It was my fourth day in Ibiza. I woke up and glanced at my phone — it was noon. My head hurt, a stinging reminder of the pulsing beats and shots of vodka from the night before. The cheap two-bed hotel room that we managed to squeeze six girls into was strewn with swimsuits and high heels and there was a very conspicuous bra hanging off the door handle.

When had we stumbled back through that door last night? Or was it this morning?

My head throbbed trying to remember, so I scrolled through my camera roll to try and patch together the happenings of my first weekend studying abroad.

woman standing on rocky beach in ibiza spain

This is what I’d post to Instagram

As I write this, the memories are fogged over with the rosy caress of nostalgia — the pictures that I’m tagged in on Facebook with glazed-over eyes have turned into the stuff of collegiate folklore, our brushes with danger are now laughable mishaps, our excessive drinking waved off as naive pre-21 shenanigans.

So why was I there? Two reasons: fear of the unknown and FOMO.

But the truth is, I hate nights that cause glazed-over eyes and all of the thumping clubs, brushes with danger, and excessive drinking that goes into them. I hate them now and I hated them then.

So why was I there? Two reasons: fear of the unknown and FOMO.

At 20 years old, I had left the comfort of my town and country for the cobblestoned streets of Florence. A wild, romantic adventure would surely ensue: I’d come back to the States with the sensual sounds of Italy rolling off my tongue, dozens of unbelievably glamorous stories under my belt, and the foundation for my next novel. But… What if that didn’t happen at all? Suddenly, the phrase running through my mind when the plane touched down wasn’t an adventurous Bring it on! but a very dubious What if?

girl in ibiza spain pool party

…But this is how I actually felt. Look at that RBF.

It’s understandable, then, that when the couple of people that I actually knew in this strange new world asked me to join them on most of their weekend trips, the floundering college kid in me excitedly accepted — eager to latch on to a plan that didn’t make me think those dreaded words: What if?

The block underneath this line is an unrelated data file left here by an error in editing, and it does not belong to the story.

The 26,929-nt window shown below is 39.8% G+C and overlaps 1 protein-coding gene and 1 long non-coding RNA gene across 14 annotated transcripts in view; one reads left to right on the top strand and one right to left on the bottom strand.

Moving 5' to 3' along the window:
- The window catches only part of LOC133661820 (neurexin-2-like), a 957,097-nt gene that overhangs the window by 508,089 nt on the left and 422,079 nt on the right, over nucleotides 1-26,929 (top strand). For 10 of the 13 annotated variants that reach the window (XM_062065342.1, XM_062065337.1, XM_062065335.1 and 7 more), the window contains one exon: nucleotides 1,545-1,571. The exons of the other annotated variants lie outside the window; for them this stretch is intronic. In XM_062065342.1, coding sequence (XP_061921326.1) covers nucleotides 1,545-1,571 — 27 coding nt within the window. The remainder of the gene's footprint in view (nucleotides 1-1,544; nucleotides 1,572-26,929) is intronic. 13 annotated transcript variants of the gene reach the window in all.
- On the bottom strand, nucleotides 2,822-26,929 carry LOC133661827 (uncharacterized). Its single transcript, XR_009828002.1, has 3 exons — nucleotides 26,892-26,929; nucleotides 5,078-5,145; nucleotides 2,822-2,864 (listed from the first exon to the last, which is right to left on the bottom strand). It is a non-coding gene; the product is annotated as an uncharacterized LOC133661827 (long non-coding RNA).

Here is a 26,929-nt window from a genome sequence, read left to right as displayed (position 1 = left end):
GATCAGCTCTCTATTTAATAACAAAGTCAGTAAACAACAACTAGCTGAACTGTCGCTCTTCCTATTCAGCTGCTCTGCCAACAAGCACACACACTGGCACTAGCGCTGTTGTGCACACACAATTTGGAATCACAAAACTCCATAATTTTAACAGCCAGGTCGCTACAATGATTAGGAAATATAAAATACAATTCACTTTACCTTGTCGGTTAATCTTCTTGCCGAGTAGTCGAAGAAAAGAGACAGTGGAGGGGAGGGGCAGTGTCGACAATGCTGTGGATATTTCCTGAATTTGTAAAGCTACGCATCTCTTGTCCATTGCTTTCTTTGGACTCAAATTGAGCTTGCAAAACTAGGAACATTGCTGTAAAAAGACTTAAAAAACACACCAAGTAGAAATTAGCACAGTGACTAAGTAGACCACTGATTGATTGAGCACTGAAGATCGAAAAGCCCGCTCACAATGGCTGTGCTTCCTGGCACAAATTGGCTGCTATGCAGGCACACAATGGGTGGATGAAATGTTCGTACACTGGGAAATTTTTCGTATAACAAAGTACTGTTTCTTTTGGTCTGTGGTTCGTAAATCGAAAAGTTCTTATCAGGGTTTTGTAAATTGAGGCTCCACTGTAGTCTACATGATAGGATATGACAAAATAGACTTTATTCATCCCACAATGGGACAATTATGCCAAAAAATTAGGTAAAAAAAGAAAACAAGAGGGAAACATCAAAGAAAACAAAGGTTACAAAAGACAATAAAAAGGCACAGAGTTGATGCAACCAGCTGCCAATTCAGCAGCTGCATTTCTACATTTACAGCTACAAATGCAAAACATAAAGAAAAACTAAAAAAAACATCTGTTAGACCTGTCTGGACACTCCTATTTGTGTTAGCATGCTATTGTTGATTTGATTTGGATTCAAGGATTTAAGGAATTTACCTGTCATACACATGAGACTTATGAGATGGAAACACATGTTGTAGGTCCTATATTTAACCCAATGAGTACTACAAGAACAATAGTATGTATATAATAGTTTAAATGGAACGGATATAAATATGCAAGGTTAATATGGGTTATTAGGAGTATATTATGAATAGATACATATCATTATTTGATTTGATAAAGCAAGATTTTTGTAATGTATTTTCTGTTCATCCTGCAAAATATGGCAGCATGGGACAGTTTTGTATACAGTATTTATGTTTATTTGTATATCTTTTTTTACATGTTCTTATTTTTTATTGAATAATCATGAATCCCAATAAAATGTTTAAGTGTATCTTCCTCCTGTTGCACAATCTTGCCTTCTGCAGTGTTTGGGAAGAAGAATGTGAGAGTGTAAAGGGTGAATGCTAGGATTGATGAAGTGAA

There are no What ifs in a trip that’s been booked and planned by others, right?

So I went with them on their planned trips. I fist-pumped in clubs and took shots of uncertain liqueurs and climbed Mt. Vesuvius with a raging hangover and drank too much limoncello (and wine and prosecco) and somehow also managed to, you know, actually attend the university I’d flown to Florence to study at in the first place.

the river arno in florence italy

Just a casual Florence sunset.

And of course I look back with nostalgia and laughter, but when I truly think about the summer of 2013, I don’t think of the late nights or stumbling into classes with sunglasses on or always getting a gelato on the walk home after dinner. I think of the moment in June when I flew from Florence to Bucharest — completely alone and plan-free. 

I knew that in a group, I let my voice go unheard, willing to go along with a louder voice in order to avoid any and all conflict.

Most of the students were planning to stay abroad after the semester ended and as they flocked off in familiar groups to trot around Europe together, something made me politely decline the offers to travel with my newfound friends. Though I’d like to say that I declined because I’m a strong, independent woman who doesn’t need a group to complete me, it’s actually because I knew something about myself — I knew that in a group, I let my voice go unheard, willing to go along with a louder voice in order to avoid any and all conflict.

(My coworkers would like to assure you that this is no longer the case).

Traveling solo was liberating. My wishes to see a famous museum weren’t nixed in favor of the group’s desire to sleep all day and chug vodka all night. I could wake up at 7:00 in the morning and take a leisurely stroll in solitude to find a nearby bakery without having a FOMO-laden companion ask to join as I tried to silently escape the packed hostel room. Reading Hemingway in a park for hours was a daily activity. Chatting with friendly locals became one, too. Meeting friends on the train seemed like something that — of course! — should happen, as well as the idea of reconnecting with them a couple cities down on my itinerary.

girl reading book in bucharest romania

Pls don’t judge me for this selfie.

I arrived back on US soil with a much clearer idea of what, for me, makes a trip a good one. Of course, some people absolutely love clubbing and sleeping in and fist-pumping from sunset to sunrise.

I’m just not one of those folks.

And it was that — being honest about who I am and what I want — that transformed my future group trips into memories that sparkle with spontaneity, a laid-back nature, and lots of strolls through parks.

Ended our 10-mile hike/walk/crawl of Sydney in her beautiful Royal Botanic Garden.

A video posted by Mary Zakheim (@marylouisezak) on

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About The Author

Content Writer

When she is not figuring out what the middle button on her headphones is for, explaining the difference between Washington State and Washington D.C., arriving to the airport too early or refusing to use the Oxford comma, you can usually find Mary in the mountains, at a show or on her couch. Mary is a content writer at Fareportal and likes annoying her coworkers with weird GIFs throughout the day.